David Brooks recently wrote in an article,
“We are often under the illusion that seeing is a very simple thing. You see something, which is taking information in, and then you evaluate, which is the hard part. But in fact perception and evaluation are the same thing. We carry around unconscious mental maps, built by nature and experience, that organize how we scan the world and how we instantly interpret and order what we see… I never understand why artists want to get involved in partisanship and legislation. The real power lies in the ability to recode the mental maps people project into the world.”
“In the Japanese language, and thus in the society, a person is conceived of as a flexible and easily linkable dividuum, that is, as part split from and belonging to a larger whole. Everyone is educated to shake off the delusion of a separate individual ego, and to express supra-individual values… In contrast, the Western mind has tended to envisage the human being as a perfect and self-contained individuum (that is, indivisible whole) who should be educated to distinguish oneself from everyone else. We are encouraged to view the self as real, to discipline I and to express highly individual values. The desire to produce individual genius, a “superman,” has haunted all of Western history.”
Source: A really fascinating essay about the Japanese word “Ma” which deals with both the objective and subjective aspects of the idea of space.
I recently came across this quote in an essay by Robert Smithson, “A ‘logical picture’ differs from a natural or realistic picture in that it rarely looks like the thing it stands for. It is a two dimensional analogy or metaphor. A is to Z”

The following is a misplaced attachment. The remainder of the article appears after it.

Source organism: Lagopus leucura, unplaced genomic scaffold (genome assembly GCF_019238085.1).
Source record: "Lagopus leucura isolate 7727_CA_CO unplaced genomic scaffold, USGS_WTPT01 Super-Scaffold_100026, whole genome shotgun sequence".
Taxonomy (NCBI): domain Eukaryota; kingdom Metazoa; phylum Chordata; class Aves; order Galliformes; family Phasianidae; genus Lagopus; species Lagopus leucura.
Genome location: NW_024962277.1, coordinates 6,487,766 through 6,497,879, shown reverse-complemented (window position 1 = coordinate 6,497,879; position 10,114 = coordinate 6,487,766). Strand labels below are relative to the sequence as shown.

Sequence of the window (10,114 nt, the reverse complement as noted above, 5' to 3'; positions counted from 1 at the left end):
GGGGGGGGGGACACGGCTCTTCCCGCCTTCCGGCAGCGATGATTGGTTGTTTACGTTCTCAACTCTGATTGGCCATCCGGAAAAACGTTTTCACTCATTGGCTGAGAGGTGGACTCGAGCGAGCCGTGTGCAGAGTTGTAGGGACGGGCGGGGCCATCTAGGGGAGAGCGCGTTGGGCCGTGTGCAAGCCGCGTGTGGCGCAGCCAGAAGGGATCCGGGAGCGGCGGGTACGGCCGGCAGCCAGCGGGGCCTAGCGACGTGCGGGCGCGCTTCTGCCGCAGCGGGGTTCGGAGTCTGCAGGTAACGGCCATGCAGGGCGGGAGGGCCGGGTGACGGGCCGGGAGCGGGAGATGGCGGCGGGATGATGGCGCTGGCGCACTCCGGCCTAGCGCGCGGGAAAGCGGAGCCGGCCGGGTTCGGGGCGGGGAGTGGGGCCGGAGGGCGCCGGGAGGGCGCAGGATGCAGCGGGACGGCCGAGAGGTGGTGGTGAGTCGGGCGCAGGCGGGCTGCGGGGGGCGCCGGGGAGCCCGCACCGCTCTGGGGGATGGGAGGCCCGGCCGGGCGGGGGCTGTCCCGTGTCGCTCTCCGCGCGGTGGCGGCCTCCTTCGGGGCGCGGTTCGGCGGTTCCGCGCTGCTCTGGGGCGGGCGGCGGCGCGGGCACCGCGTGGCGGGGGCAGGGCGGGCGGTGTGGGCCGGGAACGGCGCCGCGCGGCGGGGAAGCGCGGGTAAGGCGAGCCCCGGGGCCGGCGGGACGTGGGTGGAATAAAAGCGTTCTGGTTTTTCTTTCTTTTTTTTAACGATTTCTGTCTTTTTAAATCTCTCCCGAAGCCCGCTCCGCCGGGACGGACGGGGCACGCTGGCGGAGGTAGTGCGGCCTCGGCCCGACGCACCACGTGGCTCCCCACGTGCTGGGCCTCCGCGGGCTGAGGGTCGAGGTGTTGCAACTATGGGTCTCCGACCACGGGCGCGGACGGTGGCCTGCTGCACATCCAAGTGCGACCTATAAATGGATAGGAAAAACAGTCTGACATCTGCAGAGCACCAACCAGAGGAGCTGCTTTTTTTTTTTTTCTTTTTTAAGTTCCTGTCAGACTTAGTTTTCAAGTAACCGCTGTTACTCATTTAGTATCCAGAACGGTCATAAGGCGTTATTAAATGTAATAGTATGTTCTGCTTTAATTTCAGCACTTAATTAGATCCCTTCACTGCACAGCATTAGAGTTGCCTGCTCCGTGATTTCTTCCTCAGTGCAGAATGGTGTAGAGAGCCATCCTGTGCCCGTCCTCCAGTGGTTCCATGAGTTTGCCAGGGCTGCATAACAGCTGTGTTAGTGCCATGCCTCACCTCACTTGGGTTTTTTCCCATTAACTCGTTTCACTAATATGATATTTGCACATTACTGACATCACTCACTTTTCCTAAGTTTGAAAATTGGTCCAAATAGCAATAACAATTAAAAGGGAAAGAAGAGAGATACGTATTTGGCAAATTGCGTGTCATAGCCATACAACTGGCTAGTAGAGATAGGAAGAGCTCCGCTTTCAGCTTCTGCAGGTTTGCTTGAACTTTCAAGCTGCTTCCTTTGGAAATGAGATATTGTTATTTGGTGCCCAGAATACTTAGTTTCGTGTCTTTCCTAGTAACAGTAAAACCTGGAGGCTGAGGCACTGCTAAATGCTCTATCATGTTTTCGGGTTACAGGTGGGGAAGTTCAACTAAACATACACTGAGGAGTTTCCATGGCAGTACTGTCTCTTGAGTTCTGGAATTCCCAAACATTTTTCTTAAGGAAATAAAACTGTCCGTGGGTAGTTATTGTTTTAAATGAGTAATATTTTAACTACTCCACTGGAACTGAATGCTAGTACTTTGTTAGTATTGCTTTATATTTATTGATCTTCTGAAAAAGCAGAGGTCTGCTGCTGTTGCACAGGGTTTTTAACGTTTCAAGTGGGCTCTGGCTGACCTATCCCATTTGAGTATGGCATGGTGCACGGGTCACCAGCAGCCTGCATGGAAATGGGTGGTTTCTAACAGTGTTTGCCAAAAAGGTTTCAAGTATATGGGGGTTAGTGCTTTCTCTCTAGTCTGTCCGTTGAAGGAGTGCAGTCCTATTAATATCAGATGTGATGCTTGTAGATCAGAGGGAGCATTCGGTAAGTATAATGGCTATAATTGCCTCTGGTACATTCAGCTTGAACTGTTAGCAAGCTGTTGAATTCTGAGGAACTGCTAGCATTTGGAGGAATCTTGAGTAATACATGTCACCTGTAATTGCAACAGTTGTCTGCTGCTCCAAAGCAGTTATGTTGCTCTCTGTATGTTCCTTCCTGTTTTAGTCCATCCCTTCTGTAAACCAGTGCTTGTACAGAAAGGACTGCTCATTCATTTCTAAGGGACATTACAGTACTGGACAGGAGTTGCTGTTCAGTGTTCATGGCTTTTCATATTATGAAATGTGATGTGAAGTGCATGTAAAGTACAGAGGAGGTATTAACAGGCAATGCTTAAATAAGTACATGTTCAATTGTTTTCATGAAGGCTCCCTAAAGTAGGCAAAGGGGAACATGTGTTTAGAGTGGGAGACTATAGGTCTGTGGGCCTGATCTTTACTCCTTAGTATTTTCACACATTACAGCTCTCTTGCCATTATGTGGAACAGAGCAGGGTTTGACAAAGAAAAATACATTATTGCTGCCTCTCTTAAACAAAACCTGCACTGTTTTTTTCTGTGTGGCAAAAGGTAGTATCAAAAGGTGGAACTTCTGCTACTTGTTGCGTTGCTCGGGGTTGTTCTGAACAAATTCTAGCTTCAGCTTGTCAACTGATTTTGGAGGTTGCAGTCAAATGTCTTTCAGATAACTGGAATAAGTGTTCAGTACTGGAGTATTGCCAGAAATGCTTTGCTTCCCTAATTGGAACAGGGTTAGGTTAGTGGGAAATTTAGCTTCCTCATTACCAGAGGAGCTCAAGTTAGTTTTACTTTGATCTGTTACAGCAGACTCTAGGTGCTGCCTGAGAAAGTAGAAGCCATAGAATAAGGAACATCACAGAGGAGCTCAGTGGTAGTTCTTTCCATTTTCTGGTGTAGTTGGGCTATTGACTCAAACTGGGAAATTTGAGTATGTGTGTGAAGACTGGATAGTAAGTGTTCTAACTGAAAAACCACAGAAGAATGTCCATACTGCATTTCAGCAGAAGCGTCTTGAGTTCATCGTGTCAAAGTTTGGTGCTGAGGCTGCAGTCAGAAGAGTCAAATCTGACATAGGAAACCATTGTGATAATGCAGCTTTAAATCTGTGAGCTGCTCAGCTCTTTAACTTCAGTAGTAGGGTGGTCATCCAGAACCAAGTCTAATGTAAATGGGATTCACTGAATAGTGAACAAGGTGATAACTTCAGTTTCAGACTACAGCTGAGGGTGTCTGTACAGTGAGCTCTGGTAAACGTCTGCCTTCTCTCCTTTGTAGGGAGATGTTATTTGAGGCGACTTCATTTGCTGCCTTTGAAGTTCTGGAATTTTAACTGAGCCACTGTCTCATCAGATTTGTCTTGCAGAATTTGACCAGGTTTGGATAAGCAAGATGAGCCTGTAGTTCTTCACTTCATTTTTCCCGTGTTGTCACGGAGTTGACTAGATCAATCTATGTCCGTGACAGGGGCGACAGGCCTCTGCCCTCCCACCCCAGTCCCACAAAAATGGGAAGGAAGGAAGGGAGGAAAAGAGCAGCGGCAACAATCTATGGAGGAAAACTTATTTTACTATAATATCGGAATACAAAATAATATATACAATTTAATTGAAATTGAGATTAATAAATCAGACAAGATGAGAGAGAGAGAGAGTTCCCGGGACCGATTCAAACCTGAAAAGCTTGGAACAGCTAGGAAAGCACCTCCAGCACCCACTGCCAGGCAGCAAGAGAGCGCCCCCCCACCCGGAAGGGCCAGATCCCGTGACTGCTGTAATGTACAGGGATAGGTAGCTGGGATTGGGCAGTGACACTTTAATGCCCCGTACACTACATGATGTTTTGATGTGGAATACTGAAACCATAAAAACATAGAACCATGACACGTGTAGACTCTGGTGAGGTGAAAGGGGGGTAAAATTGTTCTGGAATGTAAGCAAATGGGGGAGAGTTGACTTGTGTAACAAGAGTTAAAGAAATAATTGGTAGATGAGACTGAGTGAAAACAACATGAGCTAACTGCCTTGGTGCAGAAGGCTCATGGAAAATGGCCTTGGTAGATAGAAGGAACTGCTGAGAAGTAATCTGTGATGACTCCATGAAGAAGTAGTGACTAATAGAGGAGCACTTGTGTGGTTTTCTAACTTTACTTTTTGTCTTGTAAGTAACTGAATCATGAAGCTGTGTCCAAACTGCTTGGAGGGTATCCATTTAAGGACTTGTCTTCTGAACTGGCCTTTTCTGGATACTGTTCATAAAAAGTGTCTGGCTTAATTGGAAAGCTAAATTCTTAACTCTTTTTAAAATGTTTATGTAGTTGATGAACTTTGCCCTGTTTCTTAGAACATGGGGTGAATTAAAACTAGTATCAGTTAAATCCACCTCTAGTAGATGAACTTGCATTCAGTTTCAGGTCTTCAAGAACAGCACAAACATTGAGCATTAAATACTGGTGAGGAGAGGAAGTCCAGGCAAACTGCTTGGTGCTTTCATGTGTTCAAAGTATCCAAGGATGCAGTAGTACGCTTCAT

I realized that in my practice my primary interest is in logical pictures rather than representational work. Within that idea I’ve been thinking a lot about 3 categories: maps, diagrams, and notations. A map records an overview; a diagram distills the material of an indefinite field into a logical set of terms or relationships; a notation is a form of symbolic representation or record. I’m currently working on a series of drawings to explore and clarify these distinctions.
On Creativity by David Bohm. I can not recommend this book enough.
To paraphrase: Intelligence is a kind of mental alertness, which is in essence a sort of perception. It is flashes of insight which are not merely a product of memory and training because in each case we have to see anew. It is an act of perception in the mind but is also of the senses, aesthetic, and emotional. It does not arise primarily out of thought.
Here are some images from my show at Deep South Pops:
I loved seeing my art hanging in this venue. Deep South is such a cool place that really supports local artists and community.
Oed’ und leer das Meer (Empty and Desolate the Sea). Ink and graphite on watercolor paper
“One prerequisite for originality is clearly that a person shall not be inclined to impose his preconceptions on the fact as he sees it. Rather, he must be able to learn something new, even if this means that the ideas and notions that are comfortable or dear to him may be overturned…It is impossible to overemphasize the significance of this kind of learning in every phase of life, and the importance of giving the action of learning itself top priority, ahead of the specific content of what is to be learned. For the action of learning is the essence of real perception, in the sense that without it a person is unable to see, in any new situation, what is fact and what is not…
…One thing that prevents us from thus giving primary emphasis to the perception of what is new and different is that we are afraid to make mistakes. From early childhood, one is taught to maintain the image of “self” or “ego” as essentially perfect. Each mistake seems to reveal that one is an inferior sort of being, who will therefore, in some way, not be fully accepted by others…Such a fear of making a mistake is added to one’s habit of mechanical perception in terms of preconceived ideas and learning only for specific utilitarians purposes. All of these combine to make a person who cannon perceive what is new and who is therefore mediocre rather than original.”
~David Bohm, On Creativity
Go buy this book and read it if you’re at all interested in the creative process. His observations apply to the entire spectrum of creative activity, from scientists to artists.